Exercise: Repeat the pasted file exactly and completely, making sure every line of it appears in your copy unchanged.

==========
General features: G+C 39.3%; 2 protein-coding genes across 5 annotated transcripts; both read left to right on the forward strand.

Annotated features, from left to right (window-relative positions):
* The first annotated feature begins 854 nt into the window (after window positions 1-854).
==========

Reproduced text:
General features: G+C 39.3%; 2 protein-coding genes across 5 annotated transcripts; both read left to right on the forward strand.

Annotated features, from left to right (window-relative positions):
* The first annotated feature begins 854 nt into the window (after window positions 1-854).